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COVID Accelerates Adoption of UV at Two Facilities
When the COVID-19 pandemic engulfed the nation in March 2020, facility managers were left scrambling for ways to keep their buildings safe.
Managers and occupants of institutional and commercial facilities were collecting information about the virus on the internet and from television, forming their own opinions on how deadly and how highly transmissible COVID-19 was. Managers were learning mostly on the fly like everyone else.
The most important question for FMs to answer was: Would occupants feel safe when returning to the workplace?
“People were doing their homework, and we had to be the subject matter experts before they told us, ‘Hey, why don’t you try this?’,” says Tai Davis, Director of Facilities Operations at Fayetteville State University in North Carolina. “We were looking at all of our options as to what’s out there, and what could we do? We were definitely concerned with indoor air quality before COVID, but (the pandemic) took it to a whole other level.”
Early on in the pandemic, Davis, like many of his counterparts across the country, turned to ultraviolet light (UV) technology to help with the disinfection process in buildings and keep them safe when occupants returned.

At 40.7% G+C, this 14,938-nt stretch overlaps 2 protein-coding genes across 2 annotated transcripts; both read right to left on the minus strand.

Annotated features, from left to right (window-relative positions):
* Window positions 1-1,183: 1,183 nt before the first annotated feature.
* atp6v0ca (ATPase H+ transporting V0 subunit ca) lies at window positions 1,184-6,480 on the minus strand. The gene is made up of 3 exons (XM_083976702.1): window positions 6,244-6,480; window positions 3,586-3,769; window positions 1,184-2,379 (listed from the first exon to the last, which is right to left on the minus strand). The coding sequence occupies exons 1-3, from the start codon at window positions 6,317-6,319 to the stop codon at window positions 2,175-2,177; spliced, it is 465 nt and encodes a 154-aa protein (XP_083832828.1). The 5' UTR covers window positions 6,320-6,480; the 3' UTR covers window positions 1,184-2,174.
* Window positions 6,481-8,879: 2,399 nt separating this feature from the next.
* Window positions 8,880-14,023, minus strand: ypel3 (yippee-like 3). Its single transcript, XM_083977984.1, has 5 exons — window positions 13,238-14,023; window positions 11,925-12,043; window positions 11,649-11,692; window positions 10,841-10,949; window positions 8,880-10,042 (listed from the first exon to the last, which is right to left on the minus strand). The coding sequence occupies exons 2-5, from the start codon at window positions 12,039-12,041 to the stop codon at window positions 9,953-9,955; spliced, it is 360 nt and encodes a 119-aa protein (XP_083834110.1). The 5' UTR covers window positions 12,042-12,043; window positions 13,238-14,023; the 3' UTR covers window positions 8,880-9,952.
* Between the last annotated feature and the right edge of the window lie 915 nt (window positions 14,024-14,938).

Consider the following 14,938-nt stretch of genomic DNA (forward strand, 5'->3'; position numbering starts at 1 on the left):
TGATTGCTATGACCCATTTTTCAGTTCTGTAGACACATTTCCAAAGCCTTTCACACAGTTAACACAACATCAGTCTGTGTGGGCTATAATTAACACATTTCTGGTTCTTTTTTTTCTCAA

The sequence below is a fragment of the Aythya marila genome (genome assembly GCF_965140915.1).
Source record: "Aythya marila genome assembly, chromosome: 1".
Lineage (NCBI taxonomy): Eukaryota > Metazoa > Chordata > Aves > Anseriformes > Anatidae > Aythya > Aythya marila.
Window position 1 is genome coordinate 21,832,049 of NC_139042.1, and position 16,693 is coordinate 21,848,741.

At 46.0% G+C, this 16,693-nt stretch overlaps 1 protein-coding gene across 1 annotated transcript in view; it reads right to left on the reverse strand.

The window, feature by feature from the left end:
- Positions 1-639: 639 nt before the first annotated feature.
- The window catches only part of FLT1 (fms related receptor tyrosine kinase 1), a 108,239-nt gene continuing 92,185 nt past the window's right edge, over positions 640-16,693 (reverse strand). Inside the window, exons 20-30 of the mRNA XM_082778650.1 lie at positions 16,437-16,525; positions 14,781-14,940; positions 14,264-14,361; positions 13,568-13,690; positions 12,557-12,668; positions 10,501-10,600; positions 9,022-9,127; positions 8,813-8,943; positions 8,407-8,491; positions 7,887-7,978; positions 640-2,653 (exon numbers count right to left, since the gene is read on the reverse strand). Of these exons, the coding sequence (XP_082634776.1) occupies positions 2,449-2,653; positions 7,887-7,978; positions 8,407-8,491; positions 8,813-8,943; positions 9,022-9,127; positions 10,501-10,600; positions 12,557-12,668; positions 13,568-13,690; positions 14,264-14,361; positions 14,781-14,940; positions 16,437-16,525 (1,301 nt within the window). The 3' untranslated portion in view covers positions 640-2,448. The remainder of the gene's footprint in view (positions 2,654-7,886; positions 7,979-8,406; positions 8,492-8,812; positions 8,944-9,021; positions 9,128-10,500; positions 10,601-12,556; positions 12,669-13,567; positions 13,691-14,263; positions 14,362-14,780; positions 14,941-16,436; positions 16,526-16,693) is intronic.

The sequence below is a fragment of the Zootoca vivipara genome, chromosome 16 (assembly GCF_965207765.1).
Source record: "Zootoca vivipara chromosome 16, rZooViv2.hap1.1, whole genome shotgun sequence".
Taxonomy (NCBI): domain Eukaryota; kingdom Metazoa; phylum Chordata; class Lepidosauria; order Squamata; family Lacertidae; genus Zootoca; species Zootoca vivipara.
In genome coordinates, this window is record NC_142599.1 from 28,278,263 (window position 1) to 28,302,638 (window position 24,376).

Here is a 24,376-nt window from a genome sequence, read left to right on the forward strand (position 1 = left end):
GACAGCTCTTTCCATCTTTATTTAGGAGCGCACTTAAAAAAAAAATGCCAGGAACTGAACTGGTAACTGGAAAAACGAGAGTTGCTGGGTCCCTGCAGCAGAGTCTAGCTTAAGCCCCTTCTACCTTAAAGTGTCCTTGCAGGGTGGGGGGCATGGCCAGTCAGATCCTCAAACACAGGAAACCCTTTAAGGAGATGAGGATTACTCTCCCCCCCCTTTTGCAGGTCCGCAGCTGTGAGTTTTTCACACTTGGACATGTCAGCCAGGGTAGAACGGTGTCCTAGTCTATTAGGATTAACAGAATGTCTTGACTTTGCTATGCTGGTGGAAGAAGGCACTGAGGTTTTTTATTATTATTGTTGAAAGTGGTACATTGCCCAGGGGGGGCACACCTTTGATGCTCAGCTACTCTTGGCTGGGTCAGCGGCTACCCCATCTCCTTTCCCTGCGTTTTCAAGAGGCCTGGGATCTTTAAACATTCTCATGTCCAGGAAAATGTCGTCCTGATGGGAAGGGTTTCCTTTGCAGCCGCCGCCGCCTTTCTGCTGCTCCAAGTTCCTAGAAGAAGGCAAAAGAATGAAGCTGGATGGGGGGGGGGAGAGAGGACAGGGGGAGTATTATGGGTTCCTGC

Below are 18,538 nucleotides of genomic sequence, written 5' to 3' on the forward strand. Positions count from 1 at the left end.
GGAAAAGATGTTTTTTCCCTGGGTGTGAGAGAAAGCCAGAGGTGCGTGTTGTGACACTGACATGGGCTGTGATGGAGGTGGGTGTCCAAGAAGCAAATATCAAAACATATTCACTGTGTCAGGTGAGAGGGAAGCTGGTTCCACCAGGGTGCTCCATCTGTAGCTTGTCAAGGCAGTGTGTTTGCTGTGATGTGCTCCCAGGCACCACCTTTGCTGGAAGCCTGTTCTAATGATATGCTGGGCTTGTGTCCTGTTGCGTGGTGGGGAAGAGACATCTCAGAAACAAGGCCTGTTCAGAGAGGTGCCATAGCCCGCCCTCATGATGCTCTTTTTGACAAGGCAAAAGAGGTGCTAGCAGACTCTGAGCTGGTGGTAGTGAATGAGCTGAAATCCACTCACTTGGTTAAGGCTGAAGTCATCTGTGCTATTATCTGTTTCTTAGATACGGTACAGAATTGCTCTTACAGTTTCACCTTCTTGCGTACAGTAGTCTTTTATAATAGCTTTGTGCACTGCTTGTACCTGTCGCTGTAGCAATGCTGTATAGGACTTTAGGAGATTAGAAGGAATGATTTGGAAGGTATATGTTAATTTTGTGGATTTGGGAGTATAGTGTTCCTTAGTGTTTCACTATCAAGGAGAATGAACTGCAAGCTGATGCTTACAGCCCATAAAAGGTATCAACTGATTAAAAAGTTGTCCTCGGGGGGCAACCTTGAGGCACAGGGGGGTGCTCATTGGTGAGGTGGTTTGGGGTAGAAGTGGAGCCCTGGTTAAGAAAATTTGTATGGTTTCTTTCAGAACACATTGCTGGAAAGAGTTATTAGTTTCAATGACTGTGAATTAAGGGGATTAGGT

Davis and Fayetteville were not alone in the use of UV. All across the U.S., facilities were exploring the technology in the fight against COVID-19.
Small area, big impact
Fayetteville State wasn’t looking to equip its entire campus or a building with UV lighting to combat the spread of the coronavirus. But its planned application was certainly an important one.
The university, part of the University of North Carolina system and a historically black public regional school, installed UV lighting in its student health infirmary, the Spaulding Building. The focus area was only about 1,000 square feet, but it was important that the air was disinfected for the patients and the medical staff.
Like many facility managers at universities across the country, when the pandemic began, the race was on for Davis to learn more about how to combat the virus.
“It was something new, something we’d never seen before,” Davis says. “We were just trying to identify ways to protect not only the students, but the staff who had to come back in and work. We were looking at all types of options and things we could implement to ensure the safety and indoor air quality of our teams.”
The search for a solution led Davis to UV Resources to aid in airborne infection mitigation. The fixtures come in three sizes, the GLO 310, GLO 225, and GLO 150, with the number reflecting the square footage a fixture is designed to treat. Fayetteville State installed five 225 fixtures to cover observation rooms, one of which was testing students for COVID, and a waiting room.